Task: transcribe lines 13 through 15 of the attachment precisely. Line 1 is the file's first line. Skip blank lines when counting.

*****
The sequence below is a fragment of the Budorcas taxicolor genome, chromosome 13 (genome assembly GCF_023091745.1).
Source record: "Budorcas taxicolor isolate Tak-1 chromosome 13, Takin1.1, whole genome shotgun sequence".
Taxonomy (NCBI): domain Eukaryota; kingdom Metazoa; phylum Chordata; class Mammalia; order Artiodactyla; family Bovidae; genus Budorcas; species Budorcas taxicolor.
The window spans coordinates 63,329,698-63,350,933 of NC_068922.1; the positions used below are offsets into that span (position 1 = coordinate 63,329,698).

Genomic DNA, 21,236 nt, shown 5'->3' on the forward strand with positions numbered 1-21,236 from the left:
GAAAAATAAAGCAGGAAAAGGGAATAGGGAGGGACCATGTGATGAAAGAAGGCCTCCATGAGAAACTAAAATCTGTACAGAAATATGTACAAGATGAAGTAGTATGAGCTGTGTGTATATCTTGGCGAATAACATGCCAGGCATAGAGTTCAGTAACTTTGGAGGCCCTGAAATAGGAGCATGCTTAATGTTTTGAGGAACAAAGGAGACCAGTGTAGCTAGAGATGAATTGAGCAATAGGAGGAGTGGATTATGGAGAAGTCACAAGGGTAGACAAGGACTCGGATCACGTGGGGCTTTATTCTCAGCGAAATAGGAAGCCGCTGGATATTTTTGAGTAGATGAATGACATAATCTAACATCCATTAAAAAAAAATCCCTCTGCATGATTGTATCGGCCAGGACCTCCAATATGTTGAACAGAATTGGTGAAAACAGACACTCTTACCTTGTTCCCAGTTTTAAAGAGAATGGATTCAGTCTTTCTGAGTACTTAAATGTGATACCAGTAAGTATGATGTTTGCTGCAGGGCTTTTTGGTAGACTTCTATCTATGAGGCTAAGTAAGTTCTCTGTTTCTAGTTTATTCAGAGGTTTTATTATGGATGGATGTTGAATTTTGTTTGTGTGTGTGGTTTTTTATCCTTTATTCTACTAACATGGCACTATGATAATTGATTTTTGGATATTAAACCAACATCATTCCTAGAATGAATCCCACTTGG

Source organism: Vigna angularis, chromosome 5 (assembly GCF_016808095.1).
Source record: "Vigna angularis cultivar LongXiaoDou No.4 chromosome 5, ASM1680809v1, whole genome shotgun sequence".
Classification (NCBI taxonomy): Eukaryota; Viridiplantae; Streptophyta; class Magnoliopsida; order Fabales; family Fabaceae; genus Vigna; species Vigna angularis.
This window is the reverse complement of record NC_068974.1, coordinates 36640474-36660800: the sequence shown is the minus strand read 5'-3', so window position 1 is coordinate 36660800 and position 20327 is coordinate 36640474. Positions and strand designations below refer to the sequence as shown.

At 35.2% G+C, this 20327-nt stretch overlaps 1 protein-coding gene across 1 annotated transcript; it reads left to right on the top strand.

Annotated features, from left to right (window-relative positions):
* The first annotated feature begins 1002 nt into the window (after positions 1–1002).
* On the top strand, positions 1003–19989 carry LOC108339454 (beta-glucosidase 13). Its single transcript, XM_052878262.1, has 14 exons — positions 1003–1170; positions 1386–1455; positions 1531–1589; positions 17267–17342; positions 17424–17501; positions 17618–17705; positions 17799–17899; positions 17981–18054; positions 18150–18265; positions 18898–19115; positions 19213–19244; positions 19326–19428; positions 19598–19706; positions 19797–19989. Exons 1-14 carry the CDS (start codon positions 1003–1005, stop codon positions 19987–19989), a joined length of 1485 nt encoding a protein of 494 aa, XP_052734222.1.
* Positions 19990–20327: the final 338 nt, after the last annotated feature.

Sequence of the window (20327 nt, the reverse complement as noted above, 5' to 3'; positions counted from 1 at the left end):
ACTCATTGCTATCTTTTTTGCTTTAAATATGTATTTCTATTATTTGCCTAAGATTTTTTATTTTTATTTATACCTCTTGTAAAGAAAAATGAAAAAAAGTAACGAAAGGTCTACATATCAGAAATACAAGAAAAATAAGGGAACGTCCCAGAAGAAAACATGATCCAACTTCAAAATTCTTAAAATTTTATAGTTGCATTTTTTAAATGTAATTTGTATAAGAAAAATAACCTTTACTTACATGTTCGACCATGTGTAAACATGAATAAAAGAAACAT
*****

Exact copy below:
* The first annotated feature begins 1002 nt into the window (after positions 1–1002).
* On the top strand, positions 1003–19989 carry LOC108339454 (beta-glucosidase 13). Its single transcript, XM_052878262.1, has 14 exons — positions 1003–1170; positions 1386–1455; positions 1531–1589; positions 17267–17342; positions 17424–17501; positions 17618–17705; positions 17799–17899; positions 17981–18054; positions 18150–18265; positions 18898–19115; positions 19213–19244; positions 19326–19428; positions 19598–19706; positions 19797–19989. Exons 1-14 carry the CDS (start codon positions 1003–1005, stop codon positions 19987–19989), a joined length of 1485 nt encoding a protein of 494 aa, XP_052734222.1.
* Positions 19990–20327: the final 338 nt, after the last annotated feature.